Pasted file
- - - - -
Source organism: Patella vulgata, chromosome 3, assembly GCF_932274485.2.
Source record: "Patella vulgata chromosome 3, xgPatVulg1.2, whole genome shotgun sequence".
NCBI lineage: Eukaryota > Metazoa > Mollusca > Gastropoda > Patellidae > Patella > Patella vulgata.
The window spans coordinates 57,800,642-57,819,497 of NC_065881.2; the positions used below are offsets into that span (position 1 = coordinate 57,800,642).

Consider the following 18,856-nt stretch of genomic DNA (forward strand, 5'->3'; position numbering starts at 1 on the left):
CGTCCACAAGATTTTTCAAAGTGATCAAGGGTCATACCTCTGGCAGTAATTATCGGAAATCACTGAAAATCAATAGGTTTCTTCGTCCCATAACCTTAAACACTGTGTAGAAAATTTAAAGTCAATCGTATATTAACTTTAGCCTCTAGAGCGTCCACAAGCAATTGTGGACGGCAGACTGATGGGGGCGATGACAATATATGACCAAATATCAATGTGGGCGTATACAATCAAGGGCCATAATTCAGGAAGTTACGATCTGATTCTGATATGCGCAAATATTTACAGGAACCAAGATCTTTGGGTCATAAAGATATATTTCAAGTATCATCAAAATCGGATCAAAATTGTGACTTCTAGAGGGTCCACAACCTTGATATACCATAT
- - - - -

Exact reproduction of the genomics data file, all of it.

Source organism: Patella vulgata, chromosome 3, assembly GCF_932274485.2.
Source record: "Patella vulgata chromosome 3, xgPatVulg1.2, whole genome shotgun sequence".
NCBI lineage: Eukaryota > Metazoa > Mollusca > Gastropoda > Patellidae > Patella > Patella vulgata.
The window spans coordinates 57,800,642-57,819,497 of NC_065881.2; the positions used below are offsets into that span (position 1 = coordinate 57,800,642).

Consider the following 18,856-nt stretch of genomic DNA (forward strand, 5'->3'; position numbering starts at 1 on the left):
CGTCCACAAGATTTTTCAAAGTGATCAAGGGTCATACCTCTGGCAGTAATTATCGGAAATCACTGAAAATCAATAGGTTTCTTCGTCCCATAACCTTAAACACTGTGTAGAAAATTTAAAGTCAATCGTATATTAACTTTAGCCTCTAGAGCGTCCACAAGCAATTGTGGACGGCAGACTGATGGGGGCGATGACAATATATGACCAAATATCAATGTGGGCGTATACAATCAAGGGCCATAATTCAGGAAGTTACGATCTGATTCTGATATGCGCAAATATTTACAGGAACCAAGATCTTTGGGTCATAAAGATATATTTCAAGTATCATCAAAATCGGATCAAAATTGTGACTTCTAGAGGGTCCACAACCTTGATATACCATAT